Everything you need to know about the diet of a chicken.
One of the most common questions we receive at Wayne Farms is what we feed our chickens. It’s understandable that consumers and buyers alike are interested in every aspect of a chicken’s diet, so we’ve broken down how we approach chicken nutrition at Wayne Farms.
Six basic nutrients
Human beings require six basic nutrients for a healthy diet — proteins, carbohydrates, fats, water, vitamins and minerals. Chickens are no different. At Wayne Farms, we have a dedicated staff of nutritionists whose goal is to ensure each chicken receives the nutrients necessary to live a healthy life.
One of the ways our nutritionists achieve their goal of keeping our chickens healthy is by analyzing feed ingredients. We keep the feed high quality and simple, with ingredients such as corn, soybean meal and grains. Our nutritionists study how each ingredient is contributing to chicken health.
Chicken feed options
We want our buyers and consumers to have options, and we have different types of feeds available based on customer requests. Because some consumers are requesting chickens raised without antibiotics, some of our feeds do not contain antibiotics, almost 50% at this point. We adhere to all regulations, and any medications we give the chickens are approved and recommended by the Federal Drug Administration (FDA). Of course even if they are given antibiotics for an illness, all our birds are tested to ensure they are antibiotic free when they are processed.
To supplement our vegetarian chickens’ nutrients, we’ve developed a feed using grain-based proteins, in addition to B-vitamins and amino acids. This adjusted feed is completely healthy for our chickens and has no negative side effects. No matter our customers’ choice, we strive to ensure all our chickens are healthy.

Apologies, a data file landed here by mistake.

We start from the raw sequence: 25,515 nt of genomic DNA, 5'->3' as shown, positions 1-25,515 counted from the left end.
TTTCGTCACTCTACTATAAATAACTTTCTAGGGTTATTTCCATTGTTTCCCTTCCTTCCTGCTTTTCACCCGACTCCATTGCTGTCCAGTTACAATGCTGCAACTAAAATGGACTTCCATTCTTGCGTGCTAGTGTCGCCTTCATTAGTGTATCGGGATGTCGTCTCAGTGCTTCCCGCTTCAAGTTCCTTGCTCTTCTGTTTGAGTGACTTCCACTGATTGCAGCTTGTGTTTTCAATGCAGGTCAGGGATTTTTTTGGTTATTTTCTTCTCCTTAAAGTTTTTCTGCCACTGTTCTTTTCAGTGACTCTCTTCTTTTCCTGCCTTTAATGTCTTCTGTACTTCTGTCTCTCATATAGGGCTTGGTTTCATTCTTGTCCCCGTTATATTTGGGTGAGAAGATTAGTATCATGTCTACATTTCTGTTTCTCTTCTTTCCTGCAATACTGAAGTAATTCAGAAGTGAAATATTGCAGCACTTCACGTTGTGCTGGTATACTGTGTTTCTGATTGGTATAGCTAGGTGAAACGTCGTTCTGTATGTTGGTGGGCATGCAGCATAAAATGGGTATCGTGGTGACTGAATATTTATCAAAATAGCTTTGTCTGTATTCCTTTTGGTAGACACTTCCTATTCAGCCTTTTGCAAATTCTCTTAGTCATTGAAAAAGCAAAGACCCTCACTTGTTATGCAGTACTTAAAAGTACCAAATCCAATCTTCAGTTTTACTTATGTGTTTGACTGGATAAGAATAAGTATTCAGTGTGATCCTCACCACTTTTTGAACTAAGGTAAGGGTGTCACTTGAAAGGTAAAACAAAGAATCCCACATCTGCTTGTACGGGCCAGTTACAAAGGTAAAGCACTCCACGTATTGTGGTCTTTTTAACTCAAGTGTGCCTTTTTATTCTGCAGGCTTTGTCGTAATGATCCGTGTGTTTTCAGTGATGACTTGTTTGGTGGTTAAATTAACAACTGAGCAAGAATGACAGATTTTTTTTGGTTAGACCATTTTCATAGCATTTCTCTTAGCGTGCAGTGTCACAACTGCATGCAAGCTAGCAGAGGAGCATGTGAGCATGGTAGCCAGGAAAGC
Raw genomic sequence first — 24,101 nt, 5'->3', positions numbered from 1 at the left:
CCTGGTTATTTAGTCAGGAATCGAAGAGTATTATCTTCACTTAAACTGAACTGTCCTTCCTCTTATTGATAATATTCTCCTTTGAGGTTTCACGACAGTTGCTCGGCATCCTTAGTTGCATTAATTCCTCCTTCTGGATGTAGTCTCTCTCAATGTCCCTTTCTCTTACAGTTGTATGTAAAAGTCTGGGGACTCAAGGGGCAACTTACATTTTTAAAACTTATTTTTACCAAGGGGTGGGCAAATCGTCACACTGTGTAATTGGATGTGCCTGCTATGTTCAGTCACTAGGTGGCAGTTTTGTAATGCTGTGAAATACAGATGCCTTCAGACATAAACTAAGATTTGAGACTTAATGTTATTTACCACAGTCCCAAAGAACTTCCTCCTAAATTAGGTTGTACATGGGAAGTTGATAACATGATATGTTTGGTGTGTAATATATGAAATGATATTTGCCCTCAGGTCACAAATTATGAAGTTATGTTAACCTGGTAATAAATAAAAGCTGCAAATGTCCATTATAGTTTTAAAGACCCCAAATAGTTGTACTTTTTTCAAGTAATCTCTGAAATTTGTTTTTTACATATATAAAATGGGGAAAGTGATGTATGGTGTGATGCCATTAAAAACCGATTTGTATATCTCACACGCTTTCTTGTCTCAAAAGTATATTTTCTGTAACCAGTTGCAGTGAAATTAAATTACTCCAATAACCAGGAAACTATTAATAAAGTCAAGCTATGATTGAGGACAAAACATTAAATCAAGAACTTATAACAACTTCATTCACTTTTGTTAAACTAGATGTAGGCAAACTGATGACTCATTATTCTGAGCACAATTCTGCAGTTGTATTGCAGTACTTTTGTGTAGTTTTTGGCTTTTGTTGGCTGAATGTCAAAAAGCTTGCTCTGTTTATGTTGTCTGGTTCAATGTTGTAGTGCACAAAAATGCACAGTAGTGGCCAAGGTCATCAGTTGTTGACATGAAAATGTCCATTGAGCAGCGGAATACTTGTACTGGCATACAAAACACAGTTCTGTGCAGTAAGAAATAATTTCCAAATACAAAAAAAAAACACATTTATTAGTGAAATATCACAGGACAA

Chicken growth = feed change
A chicken’s diet needs to change as it gets older. Early on, chicks need higher amounts of amino acids and proteins. Their caloric intake is smaller when they’re young. At this stage, their digestion is the most efficient, so lower caloric intakes are necessary to ensure their energy is well maintained and doesn’t experience spikes.
Older chickens require higher calorie counts, lower proteins and less amino acid density. Their feed intake increases, and they are better at maintaining their energy since their growth is slower. Because of these differences, our nutritionists have a set plan of feed types throughout a chicken’s entire life cycle.
Traditional feeding regimens are to feed fully-grown chickens every other day, but we recently began the process began of switching all our regimens to everyday feedings. With this new strategy, we establish a more consistent routine that reduces chicken stress and increases livability, including intestinal health.
We work together to make proactive decisions regarding chicken health. The entire team keeps a watch on our chickens’ nutrition health, including diets and feeding routines, to produce the healthiest chickens possible.